By Prem Calvin Prashad
The City Council took action last week, passing a bill that called for the creation of an Office of Civil Justice, as outlined in Speaker Melissa Mark-Viverito’s State of the City Address earlier this year. This office, modeled after the existing Office of Criminal Justice, unifies efforts by the administration to assist New Yorkers to connect with legal representation in some civil court matters.
The bill’s lead sponsor, Council member Mark Levine (D-Morningside Heights) notes that the creation of the OCJ would have the biggest impact in housing courts. Skyrocketing property values across the city have incentivized property owners and management companies to raise rents and threaten the eviction of existing tenants, a struggle that often finds its way to the courtroom.
Last month, the inherent inequity in the civil court system was laid bare when scathing news reports exposed widespread mistreatment and exploitation in the nail salon industry. Workers in other industries, including restaurant workers and retail employees, are reticent to sue over labor law violations due to the high cost of taking legal action. Immigrants in low-wage sectors tend to be the most vulnerable to exploitation, due to a lack of knowledge about the legal system and the lack of means to afford representation in court.
A civil justice coordinator, a position appointed by and accountable to the mayor’s office, would head the Office of Civil Justice. Despite being dubbed “the people’s law firm” by the speaker in her address, the office does not create a right to legal counsel or provide legal services, but instead connects indigent clients to pro bono and legal aid that may assist them with deportation defense or housing court proceedings. The office would liaise with such groups to identify potential issues and barriers to legal representation faced by indigent clients.
In hearings, Human Resources Administration Commissioner Steven Banks suggested the newly created office be placed by the mayor under the purview of his agency. Commissioner Banks served thirty-three years with the Legal Aid Society prior to joining the administration.
The bill, Intro. 736, sailed through the City Council with bipartisan support, by a vote of 49-0, with two members absent. The Committee on Courts and Legal Services, chaired by Council Member Rory Lancman (D-Kew Gardens) moved the legislation to a vote after holding hearings and meetings that focused on indigent defense, veterans and behavioral health. Also listed as co-sponsors on the bill were Queens Councilmembers Daniel Dromm (D-Elmhurst) and Jimmy Van Bramer (D-Sunnyside).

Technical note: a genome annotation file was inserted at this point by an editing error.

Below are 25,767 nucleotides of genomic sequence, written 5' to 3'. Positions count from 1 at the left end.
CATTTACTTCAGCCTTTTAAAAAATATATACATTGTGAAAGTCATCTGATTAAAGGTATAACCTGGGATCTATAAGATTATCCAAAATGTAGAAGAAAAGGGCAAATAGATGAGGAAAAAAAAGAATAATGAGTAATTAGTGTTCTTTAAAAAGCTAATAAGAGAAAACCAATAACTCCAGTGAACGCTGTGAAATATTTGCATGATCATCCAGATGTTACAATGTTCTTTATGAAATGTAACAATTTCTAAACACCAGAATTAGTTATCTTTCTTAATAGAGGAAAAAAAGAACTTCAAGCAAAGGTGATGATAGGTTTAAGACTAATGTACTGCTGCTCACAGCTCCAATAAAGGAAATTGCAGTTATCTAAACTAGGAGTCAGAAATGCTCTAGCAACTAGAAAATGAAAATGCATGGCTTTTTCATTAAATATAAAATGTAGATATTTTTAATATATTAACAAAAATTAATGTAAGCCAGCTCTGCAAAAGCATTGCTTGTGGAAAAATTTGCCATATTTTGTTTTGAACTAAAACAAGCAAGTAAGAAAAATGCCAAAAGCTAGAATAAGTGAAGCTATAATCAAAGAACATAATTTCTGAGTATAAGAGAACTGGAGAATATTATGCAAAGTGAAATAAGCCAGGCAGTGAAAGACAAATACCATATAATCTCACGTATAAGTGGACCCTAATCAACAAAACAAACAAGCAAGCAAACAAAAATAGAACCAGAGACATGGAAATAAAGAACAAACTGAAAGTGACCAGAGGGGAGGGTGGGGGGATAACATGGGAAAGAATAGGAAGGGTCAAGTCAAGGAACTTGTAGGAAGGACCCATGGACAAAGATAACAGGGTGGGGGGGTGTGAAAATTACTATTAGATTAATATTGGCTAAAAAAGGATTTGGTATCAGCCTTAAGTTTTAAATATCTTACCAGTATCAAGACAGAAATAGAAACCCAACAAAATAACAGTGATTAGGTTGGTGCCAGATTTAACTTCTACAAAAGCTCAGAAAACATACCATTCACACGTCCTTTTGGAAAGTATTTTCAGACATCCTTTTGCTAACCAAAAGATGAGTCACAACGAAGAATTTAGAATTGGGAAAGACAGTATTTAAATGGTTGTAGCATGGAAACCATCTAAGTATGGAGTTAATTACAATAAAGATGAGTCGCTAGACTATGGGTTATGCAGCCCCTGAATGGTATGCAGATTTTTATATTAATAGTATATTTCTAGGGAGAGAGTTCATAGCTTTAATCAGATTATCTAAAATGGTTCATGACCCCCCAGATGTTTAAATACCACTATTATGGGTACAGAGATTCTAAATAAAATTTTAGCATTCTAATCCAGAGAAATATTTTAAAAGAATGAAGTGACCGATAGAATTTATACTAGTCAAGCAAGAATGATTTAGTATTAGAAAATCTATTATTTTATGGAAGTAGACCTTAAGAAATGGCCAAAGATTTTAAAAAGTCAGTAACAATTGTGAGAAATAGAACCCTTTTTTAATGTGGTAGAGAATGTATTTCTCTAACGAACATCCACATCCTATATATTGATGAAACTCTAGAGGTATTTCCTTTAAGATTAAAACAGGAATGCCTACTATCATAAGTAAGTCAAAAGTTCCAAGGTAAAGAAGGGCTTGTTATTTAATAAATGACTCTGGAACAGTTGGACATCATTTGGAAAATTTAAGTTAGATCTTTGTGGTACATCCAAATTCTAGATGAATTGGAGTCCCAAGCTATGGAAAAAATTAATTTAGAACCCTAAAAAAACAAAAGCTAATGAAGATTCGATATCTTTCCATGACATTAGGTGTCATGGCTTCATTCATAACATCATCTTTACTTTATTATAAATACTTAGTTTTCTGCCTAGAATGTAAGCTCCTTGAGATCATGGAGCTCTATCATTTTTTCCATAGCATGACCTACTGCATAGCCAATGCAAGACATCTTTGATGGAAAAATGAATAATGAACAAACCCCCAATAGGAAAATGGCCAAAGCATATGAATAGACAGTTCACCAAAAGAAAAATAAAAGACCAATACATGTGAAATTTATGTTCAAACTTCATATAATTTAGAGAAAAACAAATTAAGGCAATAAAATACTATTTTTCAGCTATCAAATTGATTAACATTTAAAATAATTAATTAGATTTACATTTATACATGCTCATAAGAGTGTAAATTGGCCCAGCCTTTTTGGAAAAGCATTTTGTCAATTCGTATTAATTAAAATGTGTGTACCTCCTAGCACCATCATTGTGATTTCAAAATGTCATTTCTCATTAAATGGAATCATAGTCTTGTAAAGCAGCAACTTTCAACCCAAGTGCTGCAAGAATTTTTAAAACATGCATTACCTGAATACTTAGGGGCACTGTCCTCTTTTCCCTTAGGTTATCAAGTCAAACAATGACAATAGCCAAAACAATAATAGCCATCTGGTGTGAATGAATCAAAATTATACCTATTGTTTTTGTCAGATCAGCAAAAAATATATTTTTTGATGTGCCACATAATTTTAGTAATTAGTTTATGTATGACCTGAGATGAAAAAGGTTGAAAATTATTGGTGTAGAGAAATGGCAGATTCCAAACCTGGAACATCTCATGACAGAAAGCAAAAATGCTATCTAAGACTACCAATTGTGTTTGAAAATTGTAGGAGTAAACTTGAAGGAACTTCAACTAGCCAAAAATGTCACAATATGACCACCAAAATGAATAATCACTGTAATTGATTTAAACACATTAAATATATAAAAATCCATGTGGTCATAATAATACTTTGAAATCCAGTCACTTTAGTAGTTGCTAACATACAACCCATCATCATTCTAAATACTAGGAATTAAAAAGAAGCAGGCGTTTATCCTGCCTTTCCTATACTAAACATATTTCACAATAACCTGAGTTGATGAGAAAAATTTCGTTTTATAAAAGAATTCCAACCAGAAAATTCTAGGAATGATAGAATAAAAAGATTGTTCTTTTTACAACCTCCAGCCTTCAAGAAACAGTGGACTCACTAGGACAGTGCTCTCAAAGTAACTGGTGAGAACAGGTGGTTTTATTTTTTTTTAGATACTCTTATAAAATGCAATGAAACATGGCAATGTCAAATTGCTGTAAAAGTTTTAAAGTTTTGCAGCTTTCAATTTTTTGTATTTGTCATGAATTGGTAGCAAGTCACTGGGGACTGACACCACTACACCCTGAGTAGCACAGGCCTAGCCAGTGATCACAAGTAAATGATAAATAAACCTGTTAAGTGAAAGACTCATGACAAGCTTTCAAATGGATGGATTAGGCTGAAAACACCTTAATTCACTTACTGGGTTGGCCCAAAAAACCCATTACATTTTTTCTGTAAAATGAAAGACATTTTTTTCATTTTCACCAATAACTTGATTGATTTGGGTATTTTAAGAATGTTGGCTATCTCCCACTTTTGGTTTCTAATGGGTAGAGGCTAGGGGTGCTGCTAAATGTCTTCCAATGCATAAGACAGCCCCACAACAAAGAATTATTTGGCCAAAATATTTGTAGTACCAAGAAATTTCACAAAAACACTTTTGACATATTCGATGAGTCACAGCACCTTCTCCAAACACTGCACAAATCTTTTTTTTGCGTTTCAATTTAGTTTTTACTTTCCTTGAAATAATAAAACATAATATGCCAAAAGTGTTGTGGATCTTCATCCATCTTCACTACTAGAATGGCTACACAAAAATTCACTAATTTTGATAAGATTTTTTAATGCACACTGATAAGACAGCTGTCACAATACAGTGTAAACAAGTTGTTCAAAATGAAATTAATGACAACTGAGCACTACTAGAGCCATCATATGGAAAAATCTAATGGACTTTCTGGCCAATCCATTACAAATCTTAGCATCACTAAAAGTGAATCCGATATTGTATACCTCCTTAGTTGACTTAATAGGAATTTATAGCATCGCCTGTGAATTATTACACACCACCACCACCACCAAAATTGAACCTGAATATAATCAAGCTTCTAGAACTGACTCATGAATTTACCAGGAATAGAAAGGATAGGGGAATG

Unlike the right to an attorney in criminal proceedings, Intro. 736 does not create this obligation on the government, although New York City does allocate a portion of the executive budget for indigent legal representation. As described in Intro. 736, The Office of Civil Justice would act as a facilitator and educator for those that might be seeking legal assistance. As such, the cost is expected to be minimal.
Intro. 736 also contains provisions for the office to collect data on legal services needed for matters including housing, medical debts/expenses, employment, immigration, public benefit and domestic/family matters. With this data, the bill tasks the Office of Civil Justice with identifying areas of the city underserved by existing legal aid services.
This is not the only action the Council plans to take on civil court representation. Last year, Council members Vanessa Gibson (D-Bronx) and Mark Levine put forward legislation to guarantee legal representation for tenants facing landlords in housing court, at a potential cost to the city of $100 million, according to budget office estimates. That bill remains stranded in committee.
Intro. 736 now moves to the mayor’s desk for signature. The speaker and committee are expected to move on other legislative and budgetary priorities, including reducing arrests for minor offenses and the creation of a citywide bail fund.